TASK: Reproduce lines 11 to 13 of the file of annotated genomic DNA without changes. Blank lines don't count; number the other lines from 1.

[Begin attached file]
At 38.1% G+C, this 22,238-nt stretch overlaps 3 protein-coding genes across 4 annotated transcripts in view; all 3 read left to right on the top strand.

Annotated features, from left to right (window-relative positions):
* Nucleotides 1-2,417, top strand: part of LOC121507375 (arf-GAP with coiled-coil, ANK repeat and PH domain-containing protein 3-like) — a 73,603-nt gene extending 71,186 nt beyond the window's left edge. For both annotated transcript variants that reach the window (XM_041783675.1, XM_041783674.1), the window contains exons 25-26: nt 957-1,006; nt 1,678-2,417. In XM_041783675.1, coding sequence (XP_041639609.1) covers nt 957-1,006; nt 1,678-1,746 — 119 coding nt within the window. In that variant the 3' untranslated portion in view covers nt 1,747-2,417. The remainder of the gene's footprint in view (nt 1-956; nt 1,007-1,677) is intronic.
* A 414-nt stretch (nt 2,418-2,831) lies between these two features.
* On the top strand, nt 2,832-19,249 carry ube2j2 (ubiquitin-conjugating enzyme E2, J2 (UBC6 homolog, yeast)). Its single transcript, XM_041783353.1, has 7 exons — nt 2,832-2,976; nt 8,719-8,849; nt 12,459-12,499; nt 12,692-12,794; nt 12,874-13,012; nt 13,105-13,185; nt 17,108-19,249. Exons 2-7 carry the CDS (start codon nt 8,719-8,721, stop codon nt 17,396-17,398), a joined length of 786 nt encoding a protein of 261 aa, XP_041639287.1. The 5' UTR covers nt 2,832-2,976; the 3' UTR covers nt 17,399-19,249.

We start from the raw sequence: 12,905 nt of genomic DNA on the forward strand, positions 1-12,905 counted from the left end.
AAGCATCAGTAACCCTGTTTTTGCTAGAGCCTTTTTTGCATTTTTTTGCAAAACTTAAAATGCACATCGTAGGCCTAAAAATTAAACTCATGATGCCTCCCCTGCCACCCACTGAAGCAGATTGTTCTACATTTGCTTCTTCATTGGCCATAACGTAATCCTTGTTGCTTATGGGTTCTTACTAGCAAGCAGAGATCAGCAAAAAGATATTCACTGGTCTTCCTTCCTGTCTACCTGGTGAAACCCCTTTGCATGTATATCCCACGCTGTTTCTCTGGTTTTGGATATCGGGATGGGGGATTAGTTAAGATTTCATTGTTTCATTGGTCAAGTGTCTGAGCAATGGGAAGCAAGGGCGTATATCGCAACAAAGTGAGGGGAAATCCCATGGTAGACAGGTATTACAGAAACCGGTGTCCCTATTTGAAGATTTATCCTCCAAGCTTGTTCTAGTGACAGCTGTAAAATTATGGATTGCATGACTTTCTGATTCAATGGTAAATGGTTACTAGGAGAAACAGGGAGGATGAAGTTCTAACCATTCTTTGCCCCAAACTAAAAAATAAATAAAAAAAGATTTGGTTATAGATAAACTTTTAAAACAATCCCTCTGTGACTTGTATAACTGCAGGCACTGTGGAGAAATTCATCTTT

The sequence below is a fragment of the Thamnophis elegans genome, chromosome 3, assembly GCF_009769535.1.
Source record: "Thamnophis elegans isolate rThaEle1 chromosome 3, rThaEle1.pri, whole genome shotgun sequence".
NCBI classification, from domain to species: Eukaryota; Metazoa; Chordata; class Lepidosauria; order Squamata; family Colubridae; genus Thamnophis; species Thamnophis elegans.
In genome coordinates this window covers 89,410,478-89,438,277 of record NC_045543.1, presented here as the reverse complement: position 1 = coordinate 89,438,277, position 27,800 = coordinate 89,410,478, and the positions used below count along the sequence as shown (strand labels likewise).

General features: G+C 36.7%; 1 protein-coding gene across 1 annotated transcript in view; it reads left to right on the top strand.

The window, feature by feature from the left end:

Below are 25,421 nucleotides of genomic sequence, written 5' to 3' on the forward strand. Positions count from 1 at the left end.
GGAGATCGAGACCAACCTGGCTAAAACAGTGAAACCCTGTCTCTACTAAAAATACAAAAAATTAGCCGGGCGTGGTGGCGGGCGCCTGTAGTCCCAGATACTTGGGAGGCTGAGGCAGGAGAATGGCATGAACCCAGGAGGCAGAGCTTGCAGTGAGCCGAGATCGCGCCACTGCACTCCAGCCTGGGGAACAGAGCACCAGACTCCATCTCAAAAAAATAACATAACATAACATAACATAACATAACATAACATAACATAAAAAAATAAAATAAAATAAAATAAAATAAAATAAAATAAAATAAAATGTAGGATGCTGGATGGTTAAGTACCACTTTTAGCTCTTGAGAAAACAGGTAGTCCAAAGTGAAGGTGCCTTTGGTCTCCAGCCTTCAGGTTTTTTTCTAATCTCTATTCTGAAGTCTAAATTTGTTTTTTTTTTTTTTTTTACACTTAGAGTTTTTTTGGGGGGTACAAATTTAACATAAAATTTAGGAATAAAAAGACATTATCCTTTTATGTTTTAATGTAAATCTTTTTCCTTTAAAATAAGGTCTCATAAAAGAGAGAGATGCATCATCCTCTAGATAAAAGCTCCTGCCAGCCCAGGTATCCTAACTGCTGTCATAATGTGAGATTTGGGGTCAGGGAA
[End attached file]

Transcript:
In genome coordinates this window covers 89,410,478-89,438,277 of record NC_045543.1, presented here as the reverse complement: position 1 = coordinate 89,438,277, position 27,800 = coordinate 89,410,478, and the positions used below count along the sequence as shown (strand labels likewise).

General features: G+C 36.7%; 1 protein-coding gene across 1 annotated transcript in view; it reads left to right on the top strand.

The window, feature by feature from the left end: